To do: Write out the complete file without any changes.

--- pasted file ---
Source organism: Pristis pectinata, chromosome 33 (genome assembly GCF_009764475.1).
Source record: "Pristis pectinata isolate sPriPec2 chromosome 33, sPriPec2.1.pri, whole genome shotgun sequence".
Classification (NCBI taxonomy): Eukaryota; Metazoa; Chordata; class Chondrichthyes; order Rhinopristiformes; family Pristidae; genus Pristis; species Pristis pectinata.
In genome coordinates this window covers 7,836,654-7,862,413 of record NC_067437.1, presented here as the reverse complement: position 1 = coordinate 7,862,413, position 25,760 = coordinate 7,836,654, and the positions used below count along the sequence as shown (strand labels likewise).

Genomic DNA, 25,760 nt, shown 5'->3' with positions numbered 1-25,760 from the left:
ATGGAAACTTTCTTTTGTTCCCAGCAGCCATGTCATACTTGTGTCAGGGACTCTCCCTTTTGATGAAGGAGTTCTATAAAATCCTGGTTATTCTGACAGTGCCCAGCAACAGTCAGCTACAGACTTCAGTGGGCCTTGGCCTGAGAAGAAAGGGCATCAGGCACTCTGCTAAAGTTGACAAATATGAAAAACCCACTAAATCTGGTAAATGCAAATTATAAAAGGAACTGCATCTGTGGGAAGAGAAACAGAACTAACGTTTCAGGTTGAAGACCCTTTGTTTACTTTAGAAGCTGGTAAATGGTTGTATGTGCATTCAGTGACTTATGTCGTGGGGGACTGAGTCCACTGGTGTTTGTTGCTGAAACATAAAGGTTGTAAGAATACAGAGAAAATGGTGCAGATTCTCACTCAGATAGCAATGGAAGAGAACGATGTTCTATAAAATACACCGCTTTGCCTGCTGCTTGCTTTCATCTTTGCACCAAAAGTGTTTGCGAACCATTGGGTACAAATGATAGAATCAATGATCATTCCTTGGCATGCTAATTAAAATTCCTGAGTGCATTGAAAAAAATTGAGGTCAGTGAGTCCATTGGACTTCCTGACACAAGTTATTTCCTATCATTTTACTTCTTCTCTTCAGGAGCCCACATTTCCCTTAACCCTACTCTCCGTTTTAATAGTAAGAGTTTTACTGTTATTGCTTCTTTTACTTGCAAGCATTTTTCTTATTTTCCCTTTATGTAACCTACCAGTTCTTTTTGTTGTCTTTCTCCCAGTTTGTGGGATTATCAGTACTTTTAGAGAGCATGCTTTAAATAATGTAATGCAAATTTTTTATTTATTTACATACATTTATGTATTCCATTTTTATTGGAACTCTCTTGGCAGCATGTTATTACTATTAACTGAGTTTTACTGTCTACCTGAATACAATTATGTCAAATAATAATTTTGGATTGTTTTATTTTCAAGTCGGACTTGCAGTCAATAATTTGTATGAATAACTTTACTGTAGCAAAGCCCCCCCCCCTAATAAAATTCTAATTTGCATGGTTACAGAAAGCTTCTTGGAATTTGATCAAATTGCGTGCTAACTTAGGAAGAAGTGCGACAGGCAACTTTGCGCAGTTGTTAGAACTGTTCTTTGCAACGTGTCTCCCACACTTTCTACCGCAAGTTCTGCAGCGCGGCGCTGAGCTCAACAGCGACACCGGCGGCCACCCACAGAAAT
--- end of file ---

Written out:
Source organism: Pristis pectinata, chromosome 33 (genome assembly GCF_009764475.1).
Source record: "Pristis pectinata isolate sPriPec2 chromosome 33, sPriPec2.1.pri, whole genome shotgun sequence".
Classification (NCBI taxonomy): Eukaryota; Metazoa; Chordata; class Chondrichthyes; order Rhinopristiformes; family Pristidae; genus Pristis; species Pristis pectinata.
In genome coordinates this window covers 7,836,654-7,862,413 of record NC_067437.1, presented here as the reverse complement: position 1 = coordinate 7,862,413, position 25,760 = coordinate 7,836,654, and the positions used below count along the sequence as shown (strand labels likewise).

Genomic DNA, 25,760 nt, shown 5'->3' with positions numbered 1-25,760 from the left:
ATGGAAACTTTCTTTTGTTCCCAGCAGCCATGTCATACTTGTGTCAGGGACTCTCCCTTTTGATGAAGGAGTTCTATAAAATCCTGGTTATTCTGACAGTGCCCAGCAACAGTCAGCTACAGACTTCAGTGGGCCTTGGCCTGAGAAGAAAGGGCATCAGGCACTCTGCTAAAGTTGACAAATATGAAAAACCCACTAAATCTGGTAAATGCAAATTATAAAAGGAACTGCATCTGTGGGAAGAGAAACAGAACTAACGTTTCAGGTTGAAGACCCTTTGTTTACTTTAGAAGCTGGTAAATGGTTGTATGTGCATTCAGTGACTTATGTCGTGGGGGACTGAGTCCACTGGTGTTTGTTGCTGAAACATAAAGGTTGTAAGAATACAGAGAAAATGGTGCAGATTCTCACTCAGATAGCAATGGAAGAGAACGATGTTCTATAAAATACACCGCTTTGCCTGCTGCTTGCTTTCATCTTTGCACCAAAAGTGTTTGCGAACCATTGGGTACAAATGATAGAATCAATGATCATTCCTTGGCATGCTAATTAAAATTCCTGAGTGCATTGAAAAAAATTGAGGTCAGTGAGTCCATTGGACTTCCTGACACAAGTTATTTCCTATCATTTTACTTCTTCTCTTCAGGAGCCCACATTTCCCTTAACCCTACTCTCCGTTTTAATAGTAAGAGTTTTACTGTTATTGCTTCTTTTACTTGCAAGCATTTTTCTTATTTTCCCTTTATGTAACCTACCAGTTCTTTTTGTTGTCTTTCTCCCAGTTTGTGGGATTATCAGTACTTTTAGAGAGCATGCTTTAAATAATGTAATGCAAATTTTTTATTTATTTACATACATTTATGTATTCCATTTTTATTGGAACTCTCTTGGCAGCATGTTATTACTATTAACTGAGTTTTACTGTCTACCTGAATACAATTATGTCAAATAATAATTTTGGATTGTTTTATTTTCAAGTCGGACTTGCAGTCAATAATTTGTATGAATAACTTTACTGTAGCAAAGCCCCCCCCCCTAATAAAATTCTAATTTGCATGGTTACAGAAAGCTTCTTGGAATTTGATCAAATTGCGTGCTAACTTAGGAAGAAGTGCGACAGGCAACTTTGCGCAGTTGTTAGAACTGTTCTTTGCAACGTGTCTCCCACACTTTCTACCGCAAGTTCTGCAGCGCGGCGCTGAGCTCAACAGCGACACCGGCGGCCACCCACAGAAAT